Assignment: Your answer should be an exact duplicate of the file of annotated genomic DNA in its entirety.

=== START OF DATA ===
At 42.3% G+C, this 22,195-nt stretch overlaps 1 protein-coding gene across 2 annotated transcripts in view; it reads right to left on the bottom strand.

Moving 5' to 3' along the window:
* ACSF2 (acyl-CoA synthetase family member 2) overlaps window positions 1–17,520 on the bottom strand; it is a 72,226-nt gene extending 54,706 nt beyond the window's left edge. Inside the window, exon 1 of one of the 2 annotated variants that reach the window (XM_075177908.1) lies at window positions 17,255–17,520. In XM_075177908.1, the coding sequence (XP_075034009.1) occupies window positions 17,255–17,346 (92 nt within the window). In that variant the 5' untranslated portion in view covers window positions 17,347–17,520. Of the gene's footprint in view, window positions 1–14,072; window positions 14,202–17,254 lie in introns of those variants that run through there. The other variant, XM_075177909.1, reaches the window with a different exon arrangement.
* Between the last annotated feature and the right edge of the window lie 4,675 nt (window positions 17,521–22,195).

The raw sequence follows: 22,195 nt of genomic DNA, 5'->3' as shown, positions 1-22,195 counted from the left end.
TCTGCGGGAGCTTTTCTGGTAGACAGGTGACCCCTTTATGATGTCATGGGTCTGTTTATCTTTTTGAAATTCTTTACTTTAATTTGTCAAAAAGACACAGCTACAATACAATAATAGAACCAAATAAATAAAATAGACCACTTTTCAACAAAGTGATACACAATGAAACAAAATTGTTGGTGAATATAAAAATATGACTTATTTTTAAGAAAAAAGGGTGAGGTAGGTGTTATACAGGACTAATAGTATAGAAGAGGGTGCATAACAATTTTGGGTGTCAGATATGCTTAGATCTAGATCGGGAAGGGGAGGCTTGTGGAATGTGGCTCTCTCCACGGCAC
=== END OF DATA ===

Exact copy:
At 42.3% G+C, this 22,195-nt stretch overlaps 1 protein-coding gene across 2 annotated transcripts in view; it reads right to left on the bottom strand.

Moving 5' to 3' along the window:
* ACSF2 (acyl-CoA synthetase family member 2) overlaps window positions 1–17,520 on the bottom strand; it is a 72,226-nt gene extending 54,706 nt beyond the window's left edge. Inside the window, exon 1 of one of the 2 annotated variants that reach the window (XM_075177908.1) lies at window positions 17,255–17,520. In XM_075177908.1, the coding sequence (XP_075034009.1) occupies window positions 17,255–17,346 (92 nt within the window). In that variant the 5' untranslated portion in view covers window positions 17,347–17,520. Of the gene's footprint in view, window positions 1–14,072; window positions 14,202–17,254 lie in introns of those variants that run through there. The other variant, XM_075177909.1, reaches the window with a different exon arrangement.
* Between the last annotated feature and the right edge of the window lie 4,675 nt (window positions 17,521–22,195).

The raw sequence follows: 22,195 nt of genomic DNA, 5'->3' as shown, positions 1-22,195 counted from the left end.
TCTGCGGGAGCTTTTCTGGTAGACAGGTGACCCCTTTATGATGTCATGGGTCTGTTTATCTTTTTGAAATTCTTTACTTTAATTTGTCAAAAAGACACAGCTACAATACAATAATAGAACCAAATAAATAAAATAGACCACTTTTCAACAAAGTGATACACAATGAAACAAAATTGTTGGTGAATATAAAAATATGACTTATTTTTAAGAAAAAAGGGTGAGGTAGGTGTTATACAGGACTAATAGTATAGAAGAGGGTGCATAACAATTTTGGGTGTCAGATATGCTTAGATCTAGATCGGGAAGGGGAGGCTTGTGGAATGTGGCTCTCTCCACGGCAC